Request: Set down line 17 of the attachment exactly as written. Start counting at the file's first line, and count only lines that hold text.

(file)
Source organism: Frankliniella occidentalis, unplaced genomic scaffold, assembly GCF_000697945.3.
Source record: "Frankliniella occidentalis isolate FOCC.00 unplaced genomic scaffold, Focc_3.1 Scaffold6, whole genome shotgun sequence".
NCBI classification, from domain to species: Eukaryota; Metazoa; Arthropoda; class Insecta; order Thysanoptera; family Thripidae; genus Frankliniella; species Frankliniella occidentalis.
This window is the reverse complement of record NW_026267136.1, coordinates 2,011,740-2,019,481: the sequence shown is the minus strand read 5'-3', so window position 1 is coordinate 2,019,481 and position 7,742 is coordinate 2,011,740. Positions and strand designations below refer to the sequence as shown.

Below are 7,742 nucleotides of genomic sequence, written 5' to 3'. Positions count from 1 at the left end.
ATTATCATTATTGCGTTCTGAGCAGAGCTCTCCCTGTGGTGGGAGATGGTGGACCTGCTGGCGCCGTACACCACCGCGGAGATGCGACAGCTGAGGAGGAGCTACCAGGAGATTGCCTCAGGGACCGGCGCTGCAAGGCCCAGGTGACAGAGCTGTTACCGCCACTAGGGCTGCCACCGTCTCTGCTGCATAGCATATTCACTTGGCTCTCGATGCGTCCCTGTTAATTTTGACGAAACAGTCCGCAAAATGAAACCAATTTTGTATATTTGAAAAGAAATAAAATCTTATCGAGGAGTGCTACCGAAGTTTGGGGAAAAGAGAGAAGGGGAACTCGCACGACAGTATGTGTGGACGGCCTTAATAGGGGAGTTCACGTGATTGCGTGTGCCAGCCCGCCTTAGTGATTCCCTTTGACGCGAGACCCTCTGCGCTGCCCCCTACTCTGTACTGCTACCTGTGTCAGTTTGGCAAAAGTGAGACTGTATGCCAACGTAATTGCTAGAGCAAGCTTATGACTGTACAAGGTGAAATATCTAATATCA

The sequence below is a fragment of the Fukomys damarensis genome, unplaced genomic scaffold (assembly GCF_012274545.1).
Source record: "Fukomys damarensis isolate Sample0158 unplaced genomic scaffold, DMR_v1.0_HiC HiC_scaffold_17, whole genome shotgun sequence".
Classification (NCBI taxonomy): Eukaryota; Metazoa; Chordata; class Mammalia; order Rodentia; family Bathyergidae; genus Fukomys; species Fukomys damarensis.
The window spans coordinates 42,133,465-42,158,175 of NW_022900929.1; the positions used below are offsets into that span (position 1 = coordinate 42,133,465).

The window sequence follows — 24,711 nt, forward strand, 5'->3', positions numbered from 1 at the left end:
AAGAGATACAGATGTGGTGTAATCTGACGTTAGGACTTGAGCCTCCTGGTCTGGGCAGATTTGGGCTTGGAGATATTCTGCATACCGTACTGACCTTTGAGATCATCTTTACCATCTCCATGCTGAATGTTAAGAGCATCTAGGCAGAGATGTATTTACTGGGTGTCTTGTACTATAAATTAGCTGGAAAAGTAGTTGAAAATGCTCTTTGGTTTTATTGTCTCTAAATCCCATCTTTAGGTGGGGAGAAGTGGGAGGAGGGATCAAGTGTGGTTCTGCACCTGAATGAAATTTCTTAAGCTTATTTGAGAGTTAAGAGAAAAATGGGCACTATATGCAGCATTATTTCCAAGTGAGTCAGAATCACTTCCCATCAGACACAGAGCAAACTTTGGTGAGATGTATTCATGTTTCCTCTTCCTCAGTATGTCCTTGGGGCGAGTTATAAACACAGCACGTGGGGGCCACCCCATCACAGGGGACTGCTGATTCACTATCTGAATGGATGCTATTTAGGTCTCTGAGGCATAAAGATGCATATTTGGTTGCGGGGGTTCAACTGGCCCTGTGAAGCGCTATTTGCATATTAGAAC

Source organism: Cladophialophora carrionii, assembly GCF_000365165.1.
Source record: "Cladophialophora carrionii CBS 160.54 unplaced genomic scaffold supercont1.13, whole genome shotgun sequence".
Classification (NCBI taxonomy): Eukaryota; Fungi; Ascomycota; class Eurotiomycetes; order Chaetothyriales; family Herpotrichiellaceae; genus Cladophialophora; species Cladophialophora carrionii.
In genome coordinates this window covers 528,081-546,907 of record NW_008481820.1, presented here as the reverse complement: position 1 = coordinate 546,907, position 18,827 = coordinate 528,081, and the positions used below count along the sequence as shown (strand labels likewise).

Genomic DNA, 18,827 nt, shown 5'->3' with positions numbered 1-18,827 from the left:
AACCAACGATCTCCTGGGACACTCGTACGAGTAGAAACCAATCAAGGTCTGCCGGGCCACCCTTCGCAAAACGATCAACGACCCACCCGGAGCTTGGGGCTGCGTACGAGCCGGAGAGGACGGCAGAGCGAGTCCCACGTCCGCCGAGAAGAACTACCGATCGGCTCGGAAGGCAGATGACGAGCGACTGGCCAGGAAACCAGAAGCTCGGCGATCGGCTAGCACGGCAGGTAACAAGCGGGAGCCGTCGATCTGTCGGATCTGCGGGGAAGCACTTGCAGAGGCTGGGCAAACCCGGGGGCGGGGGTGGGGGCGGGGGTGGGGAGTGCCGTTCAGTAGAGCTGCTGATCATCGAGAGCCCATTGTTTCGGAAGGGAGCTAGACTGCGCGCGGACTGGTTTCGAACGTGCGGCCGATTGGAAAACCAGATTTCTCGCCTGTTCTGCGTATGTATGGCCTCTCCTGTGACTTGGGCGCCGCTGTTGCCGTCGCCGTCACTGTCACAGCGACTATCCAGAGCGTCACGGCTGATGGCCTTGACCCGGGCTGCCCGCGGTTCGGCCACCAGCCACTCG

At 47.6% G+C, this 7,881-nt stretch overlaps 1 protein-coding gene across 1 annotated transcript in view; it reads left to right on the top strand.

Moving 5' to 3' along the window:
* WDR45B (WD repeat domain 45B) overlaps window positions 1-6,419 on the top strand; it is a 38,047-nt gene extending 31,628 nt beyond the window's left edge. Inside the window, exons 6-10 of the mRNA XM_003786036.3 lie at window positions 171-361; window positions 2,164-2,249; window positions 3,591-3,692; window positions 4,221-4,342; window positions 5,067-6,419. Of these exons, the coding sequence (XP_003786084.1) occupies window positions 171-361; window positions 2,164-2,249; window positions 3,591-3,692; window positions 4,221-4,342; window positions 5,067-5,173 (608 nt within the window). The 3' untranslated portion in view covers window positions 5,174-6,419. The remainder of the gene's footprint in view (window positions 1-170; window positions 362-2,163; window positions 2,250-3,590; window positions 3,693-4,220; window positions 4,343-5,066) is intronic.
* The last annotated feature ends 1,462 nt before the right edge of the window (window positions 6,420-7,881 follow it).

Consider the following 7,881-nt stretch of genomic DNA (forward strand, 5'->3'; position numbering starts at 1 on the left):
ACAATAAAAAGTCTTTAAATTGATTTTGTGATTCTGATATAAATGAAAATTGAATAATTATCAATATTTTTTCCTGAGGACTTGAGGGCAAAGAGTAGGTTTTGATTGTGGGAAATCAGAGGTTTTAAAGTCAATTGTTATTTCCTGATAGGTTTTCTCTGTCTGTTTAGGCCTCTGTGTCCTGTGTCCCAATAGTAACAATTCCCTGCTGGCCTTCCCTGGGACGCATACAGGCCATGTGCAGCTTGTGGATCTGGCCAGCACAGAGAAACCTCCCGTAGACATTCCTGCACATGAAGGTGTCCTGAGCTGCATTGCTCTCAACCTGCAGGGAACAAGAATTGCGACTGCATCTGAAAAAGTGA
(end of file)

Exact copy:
Genomic DNA, 18,827 nt, shown 5'->3' with positions numbered 1-18,827 from the left: